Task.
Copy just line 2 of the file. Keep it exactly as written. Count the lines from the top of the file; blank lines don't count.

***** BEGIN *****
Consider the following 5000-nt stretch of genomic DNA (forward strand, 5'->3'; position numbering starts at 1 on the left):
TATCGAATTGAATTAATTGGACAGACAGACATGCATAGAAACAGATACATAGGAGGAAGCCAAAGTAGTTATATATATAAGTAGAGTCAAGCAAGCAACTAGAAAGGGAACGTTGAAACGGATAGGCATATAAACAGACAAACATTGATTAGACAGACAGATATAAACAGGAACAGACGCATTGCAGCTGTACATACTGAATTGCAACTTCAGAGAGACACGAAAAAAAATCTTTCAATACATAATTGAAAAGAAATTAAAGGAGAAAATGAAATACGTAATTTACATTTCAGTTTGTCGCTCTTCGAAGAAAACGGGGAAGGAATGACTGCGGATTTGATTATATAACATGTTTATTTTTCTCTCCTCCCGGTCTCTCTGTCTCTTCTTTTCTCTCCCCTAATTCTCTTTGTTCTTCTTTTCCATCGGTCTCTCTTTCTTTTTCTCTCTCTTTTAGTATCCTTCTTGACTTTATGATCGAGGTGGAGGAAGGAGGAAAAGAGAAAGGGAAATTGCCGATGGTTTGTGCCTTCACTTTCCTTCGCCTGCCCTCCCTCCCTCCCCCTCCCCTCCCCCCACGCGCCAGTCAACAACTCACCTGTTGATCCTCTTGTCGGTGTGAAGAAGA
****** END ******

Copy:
TATCGAATTGAATTAATTGGACAGACAGACATGCATAGAAACAGATACATAGGAGGAAGCCAAAGTAGTTATATATATAAGTAGAGTCAAGCAAGCAACTAGAAAGGGAACGTTGAAACGGATAGGCATATAAACAGACAAACATTGATTAGACAGACAGATATAAACAGGAACAGACGCATTGCAGCTGTACATACTGAATTGCAACTTCAGAGAGACACGAAAAAAAATCTTTCAATACATAATTGAAAAGAAATTAAAGGAGAAAATGAAATACGTAATTTACATTTCAGTTTGTCGCTCTTCGAAGAAAACGGGGAAGGAATGACTGCGGATTTGATTATATAACATGTTTATTTTTCTCTCCTCCCGGTCTCTCTGTCTCTTCTTTTCTCTCCCCTAATTCTCTTTGTTCTTCTTTTCCATCGGTCTCTCTTTCTTTTTCTCTCTCTTTTAGTATCCTTCTTGACTTTATGATCGAGGTGGAGGAAGGAGGAAAAGAGAAAGGGAAATTGCCGATGGTTTGTGCCTTCACTTTCCTTCGCCTGCCCTCCCTCCCTCCCCCTCCCCTCCCCCCACGCGCCAGTCAACAACTCACCTGTTGATCCTCTTGTCGGTGTGAAGAAGA